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Disastrous Wii U sales send Nintendo spinning toward $336 million loss

Wii U
Wii U
Poor Wii U and Nintendo 3DS sales lead to Nintendo forecasting a loss. (Nintendo)

Nintendo released an update Friday to its financial projections for the year ending March 31, 2014 that reveals a flip from a profit to the company's third consecutive annual loss. The primary culprit is disastrous sales of the Wii U but the Nintendo 3DS did not fair much better during the holiday sales season.

The games maker now projects that it will suffer a ¥35B ($336M) operating loss for the fiscal year versus the earlier projection of a ¥100B profit. This is due in large part to Wii U sales projections for the year being cut by almost 70 percent from 9 million all the way down to 2.8 million. While the Wii U did see an uptick in sales due to a price cut, holiday sales and better software, it is clear that the company's forecasts were wildly out synch with the marketplace as even the Nintendo 3DS saw its forecast dropped by 4.5 million from 18 million units to 13.5 million units.

The disappointing sales of both platforms understandably impacts Nintendo's software sales as well which affects the company's bottom line. Nintendo President Saturo Iwata promised last year to return the company to profitability but told reporters during a press conference that "[t]here will be no major management shake-up in the short term."

"Wii U sales...showed some progress in the year-end sales season as we released various compelling titles from the summer onwards, launched hardware bundles at affordable price points and also performed a markdown of the hardware in the U.S. and European markets; however, they fell short of our targeted recovery by a large margin," Nintendo president Saturo Iwata explained in an earnings statement.

"In particular, sales in the U.S. and European markets in which we entered the year-end sales season with a hardware markdown were significantly lower than our original forecasts, with both hardware and software sales experiencing a huge gap from their targets. In addition, we did not assume at the beginning of the fiscal year that we would perform a markdown for the Wii U hardware in the U.S. and European markets. This was also one of the reasons for lower sales and profit estimates.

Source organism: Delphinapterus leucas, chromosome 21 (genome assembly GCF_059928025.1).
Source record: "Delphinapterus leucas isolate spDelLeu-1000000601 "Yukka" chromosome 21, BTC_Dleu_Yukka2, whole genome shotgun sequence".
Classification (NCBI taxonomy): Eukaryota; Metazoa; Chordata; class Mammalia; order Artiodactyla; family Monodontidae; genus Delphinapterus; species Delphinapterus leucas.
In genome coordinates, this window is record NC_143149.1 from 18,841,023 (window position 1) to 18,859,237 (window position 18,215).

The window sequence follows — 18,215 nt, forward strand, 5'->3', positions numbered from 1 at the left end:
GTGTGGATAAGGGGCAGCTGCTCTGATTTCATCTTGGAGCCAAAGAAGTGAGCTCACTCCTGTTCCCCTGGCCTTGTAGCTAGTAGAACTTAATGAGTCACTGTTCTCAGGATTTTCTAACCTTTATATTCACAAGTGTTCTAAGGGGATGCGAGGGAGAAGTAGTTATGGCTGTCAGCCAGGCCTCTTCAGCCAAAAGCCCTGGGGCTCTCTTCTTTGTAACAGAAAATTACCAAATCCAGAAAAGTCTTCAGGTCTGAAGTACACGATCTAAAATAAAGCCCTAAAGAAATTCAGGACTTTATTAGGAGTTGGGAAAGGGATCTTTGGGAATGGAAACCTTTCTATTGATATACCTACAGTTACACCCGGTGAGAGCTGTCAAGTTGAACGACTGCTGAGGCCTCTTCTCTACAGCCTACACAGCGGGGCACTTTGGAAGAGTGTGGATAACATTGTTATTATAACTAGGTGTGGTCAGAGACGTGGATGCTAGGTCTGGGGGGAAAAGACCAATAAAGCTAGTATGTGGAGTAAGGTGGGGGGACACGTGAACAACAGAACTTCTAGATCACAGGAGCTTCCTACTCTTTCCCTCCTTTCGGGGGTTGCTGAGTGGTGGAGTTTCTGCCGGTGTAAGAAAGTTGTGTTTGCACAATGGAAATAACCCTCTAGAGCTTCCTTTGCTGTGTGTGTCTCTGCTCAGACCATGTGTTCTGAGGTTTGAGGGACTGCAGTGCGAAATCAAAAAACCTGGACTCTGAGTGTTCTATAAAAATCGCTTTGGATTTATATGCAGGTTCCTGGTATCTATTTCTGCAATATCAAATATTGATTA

"We therefore modified our unit sales estimates in accordance with our performance in the year-end sales season and after the turn of the year, and the drop in software sales had the largest negative effect on our profit forecasts."

Nintendo has been slow to embrace online gaming, internet sales and mobile platforms compared to Microsoft and Sony. While the Wii U and Nintendo 3DS are both now online with eShops, the mobile angle has still yet to be covered.

“We are thinking about a new business structure,” Iwata said at a press conference following the release of the forecast modifications. “Given the expansion of smart devices, we are naturally studying how smart devices can be used to grow the game-player business. It’s not as simple as enabling Mario to move on a smartphone.”

Gamers, developers, publishers and markets will now be focused intensely on what changes Nintendo can make in 2014 to turn around its fortunes.

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